No, I didn’t repeat myself. There is a big difference between customer service and just service, and the truth is that no matter what business you’re in, customer service is going to be more important than service- every time.
What’s the difference?
Let’s start off by differentiating between the two. Service is just what it sounds like: It is what your business provides. Network Depot, for instance, provides IT services. A restaurant provides food services. A school provides educational services. A doctor’s office provides healthcare services, etc.
Customer service is the way you treat not only your current clients, but potential clients, former clients…basically anyone you come into contact with, whether they are the CEO of your biggest customer or the mailman. Customer service is all about how you treat people, and how you develop relationships.
The simple truth is, every single business has to deal with customers. There is not one single type of company that doesn’t depend on clients to keep their business running. So, the number one goal of every business is always the same- keep the customers happy.
So Service Isn’t Important?
Service is extremely important! You need to make sure that your company is providing quality services, because no matter how good the customer service is, if the quality of the service is bad, your business will fail.
Let’s take the example of a restaurant. You hear about this new restaurant that just opened and you go to try it. You are greeted at the door promptly, the place is clean and organized, your server is attentive and polite…and then the food comes. And it’s horrible. It’s not cooked well, it’s not seasoned well- all in all just a bad food experience. You complain to the management, who are very apologetic and polite, and give you coupons to use on your next visit. This is a prime example of excellent customer service, but bad service.
So the big question is, would you go back? In truth, you would probably go back once or maybe even twice. But if the quality of the food didn’t improve, you would wash your hands of that place, and very likely tell all your friends about how bad the food was.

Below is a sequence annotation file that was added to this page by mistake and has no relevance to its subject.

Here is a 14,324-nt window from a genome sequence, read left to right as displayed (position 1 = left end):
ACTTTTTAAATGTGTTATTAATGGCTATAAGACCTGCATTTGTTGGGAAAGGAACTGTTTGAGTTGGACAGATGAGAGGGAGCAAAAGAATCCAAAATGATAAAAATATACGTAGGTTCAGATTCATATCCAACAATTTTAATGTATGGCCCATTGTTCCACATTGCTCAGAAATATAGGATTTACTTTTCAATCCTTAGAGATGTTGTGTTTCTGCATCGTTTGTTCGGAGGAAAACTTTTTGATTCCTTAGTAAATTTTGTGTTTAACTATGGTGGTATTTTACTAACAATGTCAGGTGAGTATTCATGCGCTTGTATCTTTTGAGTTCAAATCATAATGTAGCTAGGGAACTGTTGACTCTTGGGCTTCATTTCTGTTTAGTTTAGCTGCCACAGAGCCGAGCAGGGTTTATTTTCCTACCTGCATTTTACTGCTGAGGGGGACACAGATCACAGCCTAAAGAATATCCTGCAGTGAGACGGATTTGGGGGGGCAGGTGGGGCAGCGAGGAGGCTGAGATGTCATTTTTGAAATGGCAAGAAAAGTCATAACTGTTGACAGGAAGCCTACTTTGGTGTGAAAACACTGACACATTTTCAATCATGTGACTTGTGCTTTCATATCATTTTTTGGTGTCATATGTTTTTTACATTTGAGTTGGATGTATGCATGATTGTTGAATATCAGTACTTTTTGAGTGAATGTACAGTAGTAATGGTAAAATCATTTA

The service you provide is your baseline. At the very least, you have to be providing quality service or your business will fail.
Why is Customer Service More Important?
There is a famous quote by Maya Angelou that goes, “People won’t remember what you said, they won’t remember what you did, but they will remember how you made them feel.”
In a nutshell, this sums up why customer service is so important. You may be providing quality services, but if your customer doesn’t feel good when they leave your business, they aren’t likely to return.
Let’s go back to the restaurant example. If you go to this new restaurant where everyone has been raving about the food and the customer service is bad, you are not likely to return. If it takes a long time for your server to come to the table, if they are rude, if they get your order wrong, if they make you wait- these are all things that are going to have you leave the restaurant with a bad taste in your mouth, regardless of how good the food was.
What makes customer service so important, some would say even more important than the service itself, is that the quality of the customer service can end up influencing how a client feels about the quality of the overall service. For example, if someone were to ask you about the restaurant, you would probably tell them more about how bad the customer service was than about the quality of the food.
The truth is that people are more likely to talk about a negative experience than a positive one. According to anarticle from the Harvard Business Review:
48% of customers who had a negative customer experience told 10 or more people, but only 23% of customers who had a positive customer service interaction told 10 or more people.
That’s a huge difference.
So, if you are not paying attention to the quality of your customer service yet, you need to start. Don’t have it be footnote at meetings, really start tracking and paying attention to it. Celebrate the great customer service wins, and analyze the losses so you can figure out how to do better next time.
I want to leave you with something the CEO of Network Depot says often:
“We are in the business of customer service, and IT is just our method of providing it.”
What is the best customer service experience you’ve ever had? What is the worst? Tell us in the comments!